RUGBY: Manu Samoa iconic skipper dies of heart attack

Fats and Manu Samoa story immortalized in a book after the 1991 World Cup spoils

Fats and the Manu Samoa story immortalized in a book after the 1991 World Cup spoils

By Alan Ah Mu

APIA: WEDNESDAY 6 NOVEMBER 2013: Former Manu Samoa captain Peter “Fats” Fatialofa died this morning.  He was 54.

Fatialofa died of an apparent heart attack shortly after he had pulled into T & N Toleafoa Supermarket in Apia around 7 o’clock.

He was found by security guard Peter Malotau Su’e as he returned from the connecting petrol station next door where he’d gone to get change for the supermarket.

Fatialofa often stopped at the supermarket for coffee and pie mornings and have a laugh with staff, Su’e said.

“This was the only morning he came and didn’t go inside (the supermarket),” he said.

“He sat strangely (in his car),” he said.

The guard said he knocked on the car window. When there was no response he opened the driver’s door and realised something was wrong. Su’e called out to the supermarket supervisor to telephone the ambulance and lowered the driver’s seat and pumped Fatialofa’s chest.

He said he felt for a pulse on Fatialofa’s wrist but found none. By the time the ambulance arrived “Fats” was gone, he said.

T & N Supermarket and petrol station is at Savalalo, which is part of the Apia urban area.

Fatialofa was scheduled to co-host a morning show at 7am today at Radio Polynesia a short walk from the supermarket. Co-host and radio owner Mapusua Corey Keil saw it was past 7 o’clock and texted Fatialofa to ask, “Sole (guy), where are you?”

They had had drinks last night with former Manu Samoa and All Black Dylan Mika to watch the Melbourne Cup on television in town, Maposua said.

With no reply to his text he continued on with the show alone.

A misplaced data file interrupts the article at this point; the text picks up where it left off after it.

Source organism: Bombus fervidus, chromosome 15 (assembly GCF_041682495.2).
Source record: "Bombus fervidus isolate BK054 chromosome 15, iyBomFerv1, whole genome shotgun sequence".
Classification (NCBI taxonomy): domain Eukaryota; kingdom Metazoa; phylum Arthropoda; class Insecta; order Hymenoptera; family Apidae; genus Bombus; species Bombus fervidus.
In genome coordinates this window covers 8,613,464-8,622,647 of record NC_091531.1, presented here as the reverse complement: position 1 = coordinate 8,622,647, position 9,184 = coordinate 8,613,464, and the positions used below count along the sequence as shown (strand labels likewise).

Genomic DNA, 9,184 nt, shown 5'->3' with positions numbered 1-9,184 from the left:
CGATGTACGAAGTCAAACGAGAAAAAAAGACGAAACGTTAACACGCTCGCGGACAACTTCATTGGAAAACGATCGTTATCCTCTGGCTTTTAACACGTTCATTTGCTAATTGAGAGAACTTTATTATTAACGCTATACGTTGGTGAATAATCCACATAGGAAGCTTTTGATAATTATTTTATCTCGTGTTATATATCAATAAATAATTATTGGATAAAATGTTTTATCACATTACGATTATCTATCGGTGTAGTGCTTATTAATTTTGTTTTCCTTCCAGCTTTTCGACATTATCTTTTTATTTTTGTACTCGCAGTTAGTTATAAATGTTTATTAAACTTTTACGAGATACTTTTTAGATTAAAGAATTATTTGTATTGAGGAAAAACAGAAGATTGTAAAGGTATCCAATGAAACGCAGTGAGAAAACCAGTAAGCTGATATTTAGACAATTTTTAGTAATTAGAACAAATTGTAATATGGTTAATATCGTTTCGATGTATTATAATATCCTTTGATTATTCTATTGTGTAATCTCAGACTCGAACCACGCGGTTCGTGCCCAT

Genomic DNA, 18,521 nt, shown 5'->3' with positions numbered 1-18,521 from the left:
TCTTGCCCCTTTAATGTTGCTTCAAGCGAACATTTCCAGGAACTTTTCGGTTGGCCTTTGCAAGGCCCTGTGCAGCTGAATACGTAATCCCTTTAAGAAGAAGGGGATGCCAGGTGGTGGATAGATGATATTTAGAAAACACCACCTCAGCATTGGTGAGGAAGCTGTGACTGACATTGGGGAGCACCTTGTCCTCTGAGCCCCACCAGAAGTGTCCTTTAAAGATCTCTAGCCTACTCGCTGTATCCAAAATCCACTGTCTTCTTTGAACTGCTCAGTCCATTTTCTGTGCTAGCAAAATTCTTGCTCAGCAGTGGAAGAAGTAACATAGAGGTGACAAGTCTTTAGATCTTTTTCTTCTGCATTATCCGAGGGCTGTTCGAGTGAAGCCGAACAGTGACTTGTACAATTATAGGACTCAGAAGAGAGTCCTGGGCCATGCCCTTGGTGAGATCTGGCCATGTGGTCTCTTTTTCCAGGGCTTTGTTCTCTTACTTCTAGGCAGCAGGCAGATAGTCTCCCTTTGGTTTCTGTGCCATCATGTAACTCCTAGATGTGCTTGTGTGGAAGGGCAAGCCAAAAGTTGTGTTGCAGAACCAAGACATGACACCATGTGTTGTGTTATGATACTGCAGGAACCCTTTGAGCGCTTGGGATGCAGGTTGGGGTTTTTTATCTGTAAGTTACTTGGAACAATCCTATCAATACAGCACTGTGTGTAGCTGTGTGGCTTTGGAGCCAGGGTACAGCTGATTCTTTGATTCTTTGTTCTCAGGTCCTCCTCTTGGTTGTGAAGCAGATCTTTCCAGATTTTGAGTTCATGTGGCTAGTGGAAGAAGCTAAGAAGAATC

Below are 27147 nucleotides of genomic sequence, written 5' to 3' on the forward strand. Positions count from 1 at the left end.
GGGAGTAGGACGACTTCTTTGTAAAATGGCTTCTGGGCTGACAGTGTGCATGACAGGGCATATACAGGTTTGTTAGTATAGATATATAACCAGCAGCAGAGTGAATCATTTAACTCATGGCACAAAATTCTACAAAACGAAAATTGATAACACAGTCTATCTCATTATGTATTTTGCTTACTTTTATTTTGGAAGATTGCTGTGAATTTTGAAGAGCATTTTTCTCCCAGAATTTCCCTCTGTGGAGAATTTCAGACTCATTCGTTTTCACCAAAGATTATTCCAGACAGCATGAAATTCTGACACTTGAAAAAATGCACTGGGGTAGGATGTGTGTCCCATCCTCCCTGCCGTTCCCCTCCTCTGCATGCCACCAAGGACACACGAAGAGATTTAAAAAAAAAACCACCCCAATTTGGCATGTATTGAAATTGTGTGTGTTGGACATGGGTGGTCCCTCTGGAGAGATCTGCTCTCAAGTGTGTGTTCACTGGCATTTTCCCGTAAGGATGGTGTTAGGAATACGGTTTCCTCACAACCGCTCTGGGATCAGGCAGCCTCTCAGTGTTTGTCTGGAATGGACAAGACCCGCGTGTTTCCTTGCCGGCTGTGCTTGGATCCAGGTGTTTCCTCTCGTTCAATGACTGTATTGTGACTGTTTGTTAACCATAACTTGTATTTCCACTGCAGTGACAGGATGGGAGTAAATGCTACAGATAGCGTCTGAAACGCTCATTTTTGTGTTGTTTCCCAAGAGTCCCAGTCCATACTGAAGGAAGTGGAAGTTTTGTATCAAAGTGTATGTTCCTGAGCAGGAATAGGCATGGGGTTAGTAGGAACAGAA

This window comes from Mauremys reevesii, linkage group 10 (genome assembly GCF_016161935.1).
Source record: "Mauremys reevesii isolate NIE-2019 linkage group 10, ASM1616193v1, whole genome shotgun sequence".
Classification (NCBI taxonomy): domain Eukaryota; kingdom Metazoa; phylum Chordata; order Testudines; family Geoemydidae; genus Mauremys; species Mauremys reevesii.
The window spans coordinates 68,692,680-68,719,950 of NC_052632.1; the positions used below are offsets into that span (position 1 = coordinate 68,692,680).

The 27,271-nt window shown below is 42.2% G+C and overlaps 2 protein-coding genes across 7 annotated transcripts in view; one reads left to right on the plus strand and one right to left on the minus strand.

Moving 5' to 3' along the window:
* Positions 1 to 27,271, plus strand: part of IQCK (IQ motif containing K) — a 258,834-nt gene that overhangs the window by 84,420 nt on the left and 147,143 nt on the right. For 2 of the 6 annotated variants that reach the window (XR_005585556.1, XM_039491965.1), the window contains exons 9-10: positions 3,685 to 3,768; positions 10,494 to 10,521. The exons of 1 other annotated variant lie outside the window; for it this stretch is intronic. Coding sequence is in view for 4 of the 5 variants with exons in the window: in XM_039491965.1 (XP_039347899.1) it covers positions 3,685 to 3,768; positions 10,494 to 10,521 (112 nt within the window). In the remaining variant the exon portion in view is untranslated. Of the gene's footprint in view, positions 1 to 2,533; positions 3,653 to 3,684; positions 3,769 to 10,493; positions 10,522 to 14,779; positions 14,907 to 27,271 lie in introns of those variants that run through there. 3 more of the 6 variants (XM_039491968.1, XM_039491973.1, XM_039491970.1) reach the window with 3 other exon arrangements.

He saw from his studio window an ambulance pull into the petrol station and shortly afterwards Police too.

Mapusua said he sent their reporter Leilua Ame Tanielu over to find out what was happening.

In the meantime he carried on with the show reporting on air that a man had been found dead in his car at the Toleafoa petrol station and appealed to members of the public to help identify him through the number plate of his vehicle of 1176.

“We didn’t know (it was Fatialofa),” said Mapusua.

When they did know shock set in.

“And Ame was like freaking out.”

Mapusua said Fatialofa had suffered a heart attack.

“It was his heart,” said well-known pop singer, Toluma’alave Musiluki Su’a.

A cousin of Fatialofa’s, Toluma’alave said he telephoned their relatives in Savai’i Island to listen in to their radio to learn about what had happened.

Following through on an appeal texted through to him by Mika Dylan, Mapusua asked listeners not to put the bad news on Facebook until Fatialofa’s family in New Zealand had been told.

Mapusua told listeners someone was on her way to inform Fatialofa’s wife, Anne in Auckland, of the bad news.

Fatialofa captained Samoa when they shocked the rugby world by reaching the quarter finals of their first World Cup in 1991.

After that campaign he was awarded the chiefly title of Papali’itele by the Head of State.

He was made a Member of the New Zealand Order of Merit in 1996 for his services to rugby.

Born in Samoa, Fatialofa grew up in New Zealand, where he played for the champion Auckland rugby side of the 1980s. His father, the late MP, Fatialofa Momo’e brought him to Samoa in his teens where he attended Marist St Josephs, the same college that produced Samoan rugby greats such as Brian Lima who was the youngest player in the 1991 World Cup that Fats captained Manu Samoa to shake what was the world rugby order.

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